Just as Fine Art America lets artists price their work, Instaprints lets iPhone- and Droid-wielding photographers mark up their wares as well. Instaprints sets a base price for each available product, so when the photo is purchased, the user keeps the entire markup. Base prices range anywhere from $3.95 to $58.50; it depends on the size and type of the product.

For example, an Instaprints photo called “Orange Light Bulb,” which depicts exactly what it sounds like, runs for $7.95 as a greeting card and goes for $66 as an acrylic print.

Broihier said Instaprints and Fine Art America process every order on behalf of the seller. Their services include printing, framing, matting, packaging, shipping, collecting payments and sending profits. The final product is delivered ready-to-hang with a 30-day money-back guarantee.

Dave Welling, a professional nature photographer based in Canoga Park, Calif. and Fine Art America user, said he likes how the websites are presented and how intuitive the functionality is.

“There’s never an issue about payment, I get the money like clockwork, and [Fine Art America] has got it set up so you can get prints and cards — and it’s very simple,” Welling said.

Susan Smela, a new user to both Instagram and Instaprints based in Venice, Calif., said she’s excited to utilize Instagram and Instaprints as vehicles for sharing her photography while at the same time getting feedback and selling images.

“[Instaprints] is a win-win scenario for someone like me, who has very little experience in professional photography, but who now has an opportunity to present my photos to a broad spectrum of people on the Internet,” Smela wrote in an e-mail.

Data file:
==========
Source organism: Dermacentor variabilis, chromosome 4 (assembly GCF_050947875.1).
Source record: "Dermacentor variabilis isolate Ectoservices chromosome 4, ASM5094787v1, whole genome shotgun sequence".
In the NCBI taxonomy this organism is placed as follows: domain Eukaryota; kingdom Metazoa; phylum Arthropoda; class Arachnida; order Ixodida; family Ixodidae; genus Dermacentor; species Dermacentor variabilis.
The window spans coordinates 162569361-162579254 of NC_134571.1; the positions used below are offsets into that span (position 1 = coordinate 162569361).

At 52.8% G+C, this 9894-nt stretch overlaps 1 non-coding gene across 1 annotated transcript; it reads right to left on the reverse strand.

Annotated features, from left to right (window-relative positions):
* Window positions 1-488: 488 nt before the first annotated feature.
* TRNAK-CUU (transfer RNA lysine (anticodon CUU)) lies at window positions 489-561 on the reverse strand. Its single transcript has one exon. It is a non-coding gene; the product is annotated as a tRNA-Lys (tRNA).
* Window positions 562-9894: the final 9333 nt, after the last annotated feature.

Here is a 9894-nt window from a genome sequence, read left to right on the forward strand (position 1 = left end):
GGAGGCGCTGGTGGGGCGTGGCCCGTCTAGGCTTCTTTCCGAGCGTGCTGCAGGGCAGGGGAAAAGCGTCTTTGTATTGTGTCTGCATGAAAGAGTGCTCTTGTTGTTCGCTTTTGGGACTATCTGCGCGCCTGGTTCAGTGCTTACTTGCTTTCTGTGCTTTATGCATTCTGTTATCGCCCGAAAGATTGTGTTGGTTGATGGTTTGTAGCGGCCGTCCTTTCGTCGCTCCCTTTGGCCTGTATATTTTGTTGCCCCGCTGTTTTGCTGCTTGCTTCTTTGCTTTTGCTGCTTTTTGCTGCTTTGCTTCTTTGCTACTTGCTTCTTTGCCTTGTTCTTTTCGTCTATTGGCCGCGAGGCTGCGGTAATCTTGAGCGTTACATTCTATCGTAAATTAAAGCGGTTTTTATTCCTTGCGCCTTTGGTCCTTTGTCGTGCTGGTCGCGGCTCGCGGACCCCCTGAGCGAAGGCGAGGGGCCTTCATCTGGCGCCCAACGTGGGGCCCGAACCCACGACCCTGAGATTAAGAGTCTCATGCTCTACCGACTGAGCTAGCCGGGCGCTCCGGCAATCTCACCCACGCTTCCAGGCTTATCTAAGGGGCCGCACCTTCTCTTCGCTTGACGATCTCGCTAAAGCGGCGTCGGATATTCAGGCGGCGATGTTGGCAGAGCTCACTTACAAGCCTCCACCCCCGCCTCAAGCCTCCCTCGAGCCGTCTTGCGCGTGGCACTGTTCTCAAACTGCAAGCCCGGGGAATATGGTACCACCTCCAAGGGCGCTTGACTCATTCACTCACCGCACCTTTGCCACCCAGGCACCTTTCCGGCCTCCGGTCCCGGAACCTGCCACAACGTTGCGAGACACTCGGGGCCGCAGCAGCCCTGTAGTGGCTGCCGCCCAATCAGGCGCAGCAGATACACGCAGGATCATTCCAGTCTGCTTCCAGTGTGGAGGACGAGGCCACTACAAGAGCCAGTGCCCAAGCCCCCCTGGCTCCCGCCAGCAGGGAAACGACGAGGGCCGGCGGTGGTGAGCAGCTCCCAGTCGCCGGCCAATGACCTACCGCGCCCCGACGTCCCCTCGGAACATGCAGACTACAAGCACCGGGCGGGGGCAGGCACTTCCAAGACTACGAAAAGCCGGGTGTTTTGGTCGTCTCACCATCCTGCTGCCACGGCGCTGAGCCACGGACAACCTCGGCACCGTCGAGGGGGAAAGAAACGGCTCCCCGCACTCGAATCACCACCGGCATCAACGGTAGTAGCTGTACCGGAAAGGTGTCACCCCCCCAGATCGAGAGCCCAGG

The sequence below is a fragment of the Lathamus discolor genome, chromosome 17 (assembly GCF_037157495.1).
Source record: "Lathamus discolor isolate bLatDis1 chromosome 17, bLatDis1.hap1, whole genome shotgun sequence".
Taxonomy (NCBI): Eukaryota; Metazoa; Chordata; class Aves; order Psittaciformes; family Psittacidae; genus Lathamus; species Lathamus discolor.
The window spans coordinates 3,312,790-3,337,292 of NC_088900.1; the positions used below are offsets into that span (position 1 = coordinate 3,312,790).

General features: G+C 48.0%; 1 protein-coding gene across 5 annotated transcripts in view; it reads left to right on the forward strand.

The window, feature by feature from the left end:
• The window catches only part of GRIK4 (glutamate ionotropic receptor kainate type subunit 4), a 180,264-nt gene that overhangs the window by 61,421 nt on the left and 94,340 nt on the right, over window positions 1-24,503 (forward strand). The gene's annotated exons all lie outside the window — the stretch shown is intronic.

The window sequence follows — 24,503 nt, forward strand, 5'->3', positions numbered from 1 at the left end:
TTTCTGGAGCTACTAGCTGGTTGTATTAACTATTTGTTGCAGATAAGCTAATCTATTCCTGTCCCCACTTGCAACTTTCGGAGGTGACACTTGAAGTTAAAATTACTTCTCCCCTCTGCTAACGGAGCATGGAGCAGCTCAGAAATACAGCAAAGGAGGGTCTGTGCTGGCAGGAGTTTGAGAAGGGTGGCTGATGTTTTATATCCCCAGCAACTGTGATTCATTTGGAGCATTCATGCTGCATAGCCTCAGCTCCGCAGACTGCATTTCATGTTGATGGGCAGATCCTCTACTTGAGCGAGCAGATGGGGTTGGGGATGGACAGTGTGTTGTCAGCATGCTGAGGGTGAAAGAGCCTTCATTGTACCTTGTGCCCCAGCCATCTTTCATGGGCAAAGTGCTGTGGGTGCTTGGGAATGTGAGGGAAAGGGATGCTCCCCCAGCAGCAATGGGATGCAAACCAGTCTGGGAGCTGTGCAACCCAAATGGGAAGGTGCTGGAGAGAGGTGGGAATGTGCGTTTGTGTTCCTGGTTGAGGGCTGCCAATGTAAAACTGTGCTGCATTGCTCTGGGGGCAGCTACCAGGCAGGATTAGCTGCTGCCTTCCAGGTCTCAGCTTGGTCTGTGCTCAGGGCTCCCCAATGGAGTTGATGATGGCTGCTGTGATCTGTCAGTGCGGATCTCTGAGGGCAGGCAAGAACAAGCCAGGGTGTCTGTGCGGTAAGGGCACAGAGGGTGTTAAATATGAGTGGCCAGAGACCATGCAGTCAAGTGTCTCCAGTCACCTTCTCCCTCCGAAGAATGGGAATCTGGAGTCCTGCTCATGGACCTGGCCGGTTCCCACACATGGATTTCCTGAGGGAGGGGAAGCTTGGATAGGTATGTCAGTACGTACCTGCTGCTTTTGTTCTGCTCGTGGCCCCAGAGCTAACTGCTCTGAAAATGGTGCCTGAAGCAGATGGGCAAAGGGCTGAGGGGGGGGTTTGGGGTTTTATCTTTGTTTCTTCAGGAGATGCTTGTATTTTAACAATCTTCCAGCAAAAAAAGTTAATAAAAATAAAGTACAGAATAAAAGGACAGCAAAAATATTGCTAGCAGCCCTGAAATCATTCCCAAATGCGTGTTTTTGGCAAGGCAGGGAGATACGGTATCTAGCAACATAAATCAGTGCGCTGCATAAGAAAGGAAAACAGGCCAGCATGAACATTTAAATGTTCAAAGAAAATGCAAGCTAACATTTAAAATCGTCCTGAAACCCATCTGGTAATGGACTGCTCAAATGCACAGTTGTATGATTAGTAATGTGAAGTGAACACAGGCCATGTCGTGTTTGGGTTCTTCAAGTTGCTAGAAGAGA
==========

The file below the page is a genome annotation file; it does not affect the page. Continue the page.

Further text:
Broihier said Instaprints also provides its users with an interactive marketplace: Buyers and sellers are allowed to follow their favorite photographers ¬ósimilar to Instagram ¬óparticipate in online discussions, advertise local events, chat with online members and comment on photos.

“You’re in the smaller end of the photography business here,” Broihier said. “My goal is to see if there truly is a great market for [Instagram prints]. If there is, then I’m going to be the biggest website in the industry.”

When Instaprints launched, they picked up 1,500 users in the first week, Broihier said. At that rate Instaprints would outgrow Fine Art America’s user base in two to three months.

“[Instaprints] is a great idea,” Glover said. “Instagram is what people are doing these days. The digital camera is pretty much out of business because people are just using their smartphones.”

Though Glover thinks the idea is hot now, he said it’s a phase and expects it to fizzle out.

“It meets the technology that’s here now, but as we all know, a year from now, that could all be different,” he said. “I would say [Broihier’s] got a good bet on it for a while, though.”

Smela likes Broihier’s project because she said it creates a vast marketplace of images and sets an affordable tone for his consumers.

¬ìIt’s bringing photography to a much more mainstream audience, while also providing a platform for photographers to gain exposure to a massive viewing public,¬î Smela wrote. ¬ìThe world can only benefit from art, from beautiful imagery, and Instagram and Instaprints are a great promoter of that ideology.¬î

As Broihier says, only time will tell.

But next time you’re out and about, think twice about what you snap. Your still du jour could be another person’s new dining room wall piece.